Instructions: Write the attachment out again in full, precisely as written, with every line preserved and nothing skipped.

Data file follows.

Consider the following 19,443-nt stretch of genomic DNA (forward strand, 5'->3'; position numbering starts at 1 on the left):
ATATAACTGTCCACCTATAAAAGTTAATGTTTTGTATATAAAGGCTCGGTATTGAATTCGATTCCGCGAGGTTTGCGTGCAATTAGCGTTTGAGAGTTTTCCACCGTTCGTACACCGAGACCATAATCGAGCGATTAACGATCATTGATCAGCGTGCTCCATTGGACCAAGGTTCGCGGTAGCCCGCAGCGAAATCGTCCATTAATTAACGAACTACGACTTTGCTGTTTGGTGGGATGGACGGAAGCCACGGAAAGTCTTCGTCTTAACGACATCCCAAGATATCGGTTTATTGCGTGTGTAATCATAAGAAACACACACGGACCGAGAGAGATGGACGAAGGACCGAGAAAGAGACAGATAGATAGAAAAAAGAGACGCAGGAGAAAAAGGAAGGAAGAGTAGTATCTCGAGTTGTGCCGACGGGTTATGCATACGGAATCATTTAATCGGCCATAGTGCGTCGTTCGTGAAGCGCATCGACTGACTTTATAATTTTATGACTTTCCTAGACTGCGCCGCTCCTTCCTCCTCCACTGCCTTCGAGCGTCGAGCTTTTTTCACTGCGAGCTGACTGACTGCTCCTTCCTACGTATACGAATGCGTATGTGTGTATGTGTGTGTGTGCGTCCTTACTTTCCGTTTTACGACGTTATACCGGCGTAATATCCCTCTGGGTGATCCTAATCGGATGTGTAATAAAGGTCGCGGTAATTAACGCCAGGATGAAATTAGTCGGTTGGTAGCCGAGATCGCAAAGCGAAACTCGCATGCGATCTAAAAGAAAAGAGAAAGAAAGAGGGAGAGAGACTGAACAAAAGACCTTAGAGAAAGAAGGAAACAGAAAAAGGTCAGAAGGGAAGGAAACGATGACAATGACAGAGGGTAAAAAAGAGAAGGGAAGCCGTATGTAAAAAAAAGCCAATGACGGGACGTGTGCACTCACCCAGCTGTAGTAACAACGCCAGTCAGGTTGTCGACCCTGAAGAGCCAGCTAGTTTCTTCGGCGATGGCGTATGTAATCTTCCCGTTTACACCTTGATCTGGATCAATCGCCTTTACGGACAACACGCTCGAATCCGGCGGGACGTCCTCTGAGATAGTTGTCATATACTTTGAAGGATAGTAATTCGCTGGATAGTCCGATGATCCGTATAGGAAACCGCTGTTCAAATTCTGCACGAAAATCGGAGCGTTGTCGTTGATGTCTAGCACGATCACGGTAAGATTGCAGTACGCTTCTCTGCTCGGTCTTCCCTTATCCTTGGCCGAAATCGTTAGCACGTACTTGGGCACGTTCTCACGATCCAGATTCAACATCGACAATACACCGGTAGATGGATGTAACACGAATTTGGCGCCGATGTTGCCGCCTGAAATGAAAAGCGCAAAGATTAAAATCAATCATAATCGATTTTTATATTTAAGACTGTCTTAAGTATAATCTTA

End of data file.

Consider the following 19,443-nt stretch of genomic DNA (forward strand, 5'->3'; position numbering starts at 1 on the left):
ATATAACTGTCCACCTATAAAAGTTAATGTTTTGTATATAAAGGCTCGGTATTGAATTCGATTCCGCGAGGTTTGCGTGCAATTAGCGTTTGAGAGTTTTCCACCGTTCGTACACCGAGACCATAATCGAGCGATTAACGATCATTGATCAGCGTGCTCCATTGGACCAAGGTTCGCGGTAGCCCGCAGCGAAATCGTCCATTAATTAACGAACTACGACTTTGCTGTTTGGTGGGATGGACGGAAGCCACGGAAAGTCTTCGTCTTAACGACATCCCAAGATATCGGTTTATTGCGTGTGTAATCATAAGAAACACACACGGACCGAGAGAGATGGACGAAGGACCGAGAAAGAGACAGATAGATAGAAAAAAGAGACGCAGGAGAAAAAGGAAGGAAGAGTAGTATCTCGAGTTGTGCCGACGGGTTATGCATACGGAATCATTTAATCGGCCATAGTGCGTCGTTCGTGAAGCGCATCGACTGACTTTATAATTTTATGACTTTCCTAGACTGCGCCGCTCCTTCCTCCTCCACTGCCTTCGAGCGTCGAGCTTTTTTCACTGCGAGCTGACTGACTGCTCCTTCCTACGTATACGAATGCGTATGTGTGTATGTGTGTGTGTGCGTCCTTACTTTCCGTTTTACGACGTTATACCGGCGTAATATCCCTCTGGGTGATCCTAATCGGATGTGTAATAAAGGTCGCGGTAATTAACGCCAGGATGAAATTAGTCGGTTGGTAGCCGAGATCGCAAAGCGAAACTCGCATGCGATCTAAAAGAAAAGAGAAAGAAAGAGGGAGAGAGACTGAACAAAAGACCTTAGAGAAAGAAGGAAACAGAAAAAGGTCAGAAGGGAAGGAAACGATGACAATGACAGAGGGTAAAAAAGAGAAGGGAAGCCGTATGTAAAAAAAAGCCAATGACGGGACGTGTGCACTCACCCAGCTGTAGTAACAACGCCAGTCAGGTTGTCGACCCTGAAGAGCCAGCTAGTTTCTTCGGCGATGGCGTATGTAATCTTCCCGTTTACACCTTGATCTGGATCAATCGCCTTTACGGACAACACGCTCGAATCCGGCGGGACGTCCTCTGAGATAGTTGTCATATACTTTGAAGGATAGTAATTCGCTGGATAGTCCGATGATCCGTATAGGAAACCGCTGTTCAAATTCTGCACGAAAATCGGAGCGTTGTCGTTGATGTCTAGCACGATCACGGTAAGATTGCAGTACGCTTCTCTGCTCGGTCTTCCCTTATCCTTGGCCGAAATCGTTAGCACGTACTTGGGCACGTTCTCACGATCCAGATTCAACATCGACAATACACCGGTAGATGGATGTAACACGAATTTGGCGCCGATGTTGCCGCCTGAAATGAAAAGCGCAAAGATTAAAATCAATCATAATCGATTTTTATATTTAAGACTGTCTTAAGTATAATCTTA